Just to the west of downtown Tokyo lies a gorgeous urban oasis. Shinjuku Gyoen National Garden comprises 144 acres of green space and is unique in that it incorporates three landscaping styles – Japanese Traditional, French Formal and English Garden. During the spring, the park gets an extra boost in visitors for its vibrant display of cherry blossoms. If you plan on visiting during this beautiful time, make like a local and come to the park equipped with picnic supplies.Travelers say the Shinjuku Gyoen National Garden is the perfect place to escape the hustle and bustle of Tokyo. Even if you don't have a couple hours to spare for a picnic, visitors say a short stroll is enough to take up the park's peaceful atmosphere. Travelers also report that there are plenty of amenities within the park, including restrooms, places to eat as well as a greenhouse and teahouse.You can find Shinjuku Gyoen National Garden just a couple blocks away from the Shinjukugyoen-Mae metro station. The park is open Tuesday through Sunday, though during cherry blossom bloom time, the attraction is open daily. Keep in mind there is a small entrance fee of 200 yen (around $2). For more information, check out the park's website.
Akihabara is nirvana for techies. Tokyo's premier electronics district, which is also referred to as "Akiba," has gadgets of all kinds found in booths on side streets and main street mega department stores. You'll spot the latest technology on the shelves, which will probably put your equipment to shame. And if you're in the market for hard-to-find bibs or bobs, you're likely to find that here too. If you're unsure where to start, stop at the larger-than-life Yodobashi department store (often billed as the largest electronics store in the world) or stroll along the neighborhood's main street, Chuo Dori, which becomes car-free on Sundays. In addition to being an electronics hub, Akihabara also caters to serious gamers and anime lovers. Here, you'll find loads of gaming arcades as well as shops and street stalls selling comics and character figurines. You'll also probably spot a few cosplayers casually walking down the street.While Akihabara is no doubt unique, recent travelers had mixed reviews about the district. Those who expressed interest in anime loved their visit, saying you can't leave Tokyo without experiencing the world Akihabara has to offer for fans. Those without a greater interest in the subject matter enjoyed the buzzing activity and plethora of neon signage that permeates the area but ended up growing bored after a period of time. Some were downright offended by the inappropriate nature of some of the anime culture (think maid cafes), so this area may not be suitable for young children. Visitors solely interested in shopping for electronics felt overwhelmed by the options and recommended researching in advance to maximize your time in the neighborhood.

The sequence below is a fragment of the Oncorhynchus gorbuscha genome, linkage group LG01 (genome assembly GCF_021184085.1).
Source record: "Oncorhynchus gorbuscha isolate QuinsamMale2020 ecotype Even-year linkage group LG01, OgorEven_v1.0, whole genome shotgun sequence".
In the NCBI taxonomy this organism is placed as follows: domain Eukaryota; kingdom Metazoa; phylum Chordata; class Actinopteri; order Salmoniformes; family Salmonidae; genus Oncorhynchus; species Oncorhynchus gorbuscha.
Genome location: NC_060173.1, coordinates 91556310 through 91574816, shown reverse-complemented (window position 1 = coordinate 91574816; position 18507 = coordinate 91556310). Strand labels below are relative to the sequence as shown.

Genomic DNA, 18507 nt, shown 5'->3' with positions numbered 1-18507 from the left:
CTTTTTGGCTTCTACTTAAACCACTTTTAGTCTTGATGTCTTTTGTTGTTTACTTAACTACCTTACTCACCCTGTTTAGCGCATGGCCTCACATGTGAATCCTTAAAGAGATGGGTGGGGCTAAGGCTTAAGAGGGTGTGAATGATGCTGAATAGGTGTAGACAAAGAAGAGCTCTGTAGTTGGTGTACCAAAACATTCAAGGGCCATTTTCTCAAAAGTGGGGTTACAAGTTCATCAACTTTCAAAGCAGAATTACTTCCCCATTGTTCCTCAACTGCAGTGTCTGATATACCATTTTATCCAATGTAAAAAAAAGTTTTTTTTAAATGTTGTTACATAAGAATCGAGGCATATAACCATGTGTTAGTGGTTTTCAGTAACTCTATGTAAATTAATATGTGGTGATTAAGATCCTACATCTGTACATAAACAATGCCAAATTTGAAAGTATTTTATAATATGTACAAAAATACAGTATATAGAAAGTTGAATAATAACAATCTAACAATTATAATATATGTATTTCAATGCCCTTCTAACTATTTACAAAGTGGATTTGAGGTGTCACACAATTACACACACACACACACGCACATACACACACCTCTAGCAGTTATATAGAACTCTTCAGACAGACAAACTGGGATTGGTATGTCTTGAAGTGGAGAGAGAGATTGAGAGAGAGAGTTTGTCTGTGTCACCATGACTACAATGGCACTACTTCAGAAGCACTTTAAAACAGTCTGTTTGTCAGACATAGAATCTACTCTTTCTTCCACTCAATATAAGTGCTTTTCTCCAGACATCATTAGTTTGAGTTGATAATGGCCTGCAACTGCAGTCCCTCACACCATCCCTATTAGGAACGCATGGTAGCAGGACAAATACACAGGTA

Akihabara sits in central Tokyo and is accessible via the metro. The closest metro stop is Akihabara. Although you can visit the neighborhood anytime and its free to explore, individual stores have their own hours. For more information, check out the Akihabara district's website.
关键信息： 成人700日元(约合6美元)，小孩13-15岁250日元(约合2美元)，12岁以下的孩子免费。周四 - 周二上午9:30 - 下午5:00。
Across the water from Tokyo Disneyland, the Tokyo Sea Life Park provides educational fun for the whole family. This well-designed aquarium features numerous habitats that mimic bodies of water from around the world, like the Caribbean Sea, Indian Ocean, Atlantic Ocean and Tokyo's very own Tokyo Bay. Here you can find a variety of fish from those regions, including Tokyo's famous bluefin tuna. Travelers will also run into penguins during their visit, puffins and turtles, to name a few. There's also a petting area where patrons can get up close and personal and touch sting rays and bamboo sharks.Travelers found the aquarium to be informative and were impressed with the variety of sea life housed here. Travelers loved the penguin exhibit as well as the touching station and recommended a visit if you have kids in tow or are staying near Disneyland and looking to pass some time. The views of Tokyo Bay, which surround the aquarium, were a nice bonus for visiting travelers (the entrance to the Sea Life Park is a large glass dome situated on the edge of the water).
在东京迪斯尼乐园的水面上，东京海上生活公园为全家人提供教育乐趣。这个精心设计的水族馆拥有许多模仿世界各地水体的栖息地，如加勒比海，印度洋，大西洋和东京的东京湾。在这里你可以找到这些地区的各种鱼类，包括东京着名的蓝鳍金枪鱼。旅行者在参观期间也会遇到企鹅，海雀和海龟等等。还有一个宠物区，顾客可以亲密接触，触摸蝠鲼百和竹鲨。旅客发现水族馆信息丰富，并在这里住的各种海洋生物留下深刻的印象。旅行者喜欢企鹅展览以及感人的景点，如果你有孩子或者住在迪士尼乐园附近，想要过一段时间，那么建议去看看。环绕水族馆的东京湾的景色对游客来说是一个不错的奖励(海洋生物公园入口处是一个位于水边的大型玻璃穹顶)。东京海上生活公园从上午9点30分到下午5点开放，下午4点入场。周三休息，入场费用为成人700日元(约6美元)，儿童250日元(约2美元)。位于Kasai Rinkai公园的水族馆距离JR Kasai Rinkai Koen地铁站仅有5分钟的步行路程。欲了解更多详情，请查看东京海洋生物公园的网站。
关键信息：成人1000日元(约9美元)，4-18岁的儿童700-400日元($ 6.50- $ 1)，4岁以下的儿童免费。星期三 - 星期一上午10点 - 下午6点。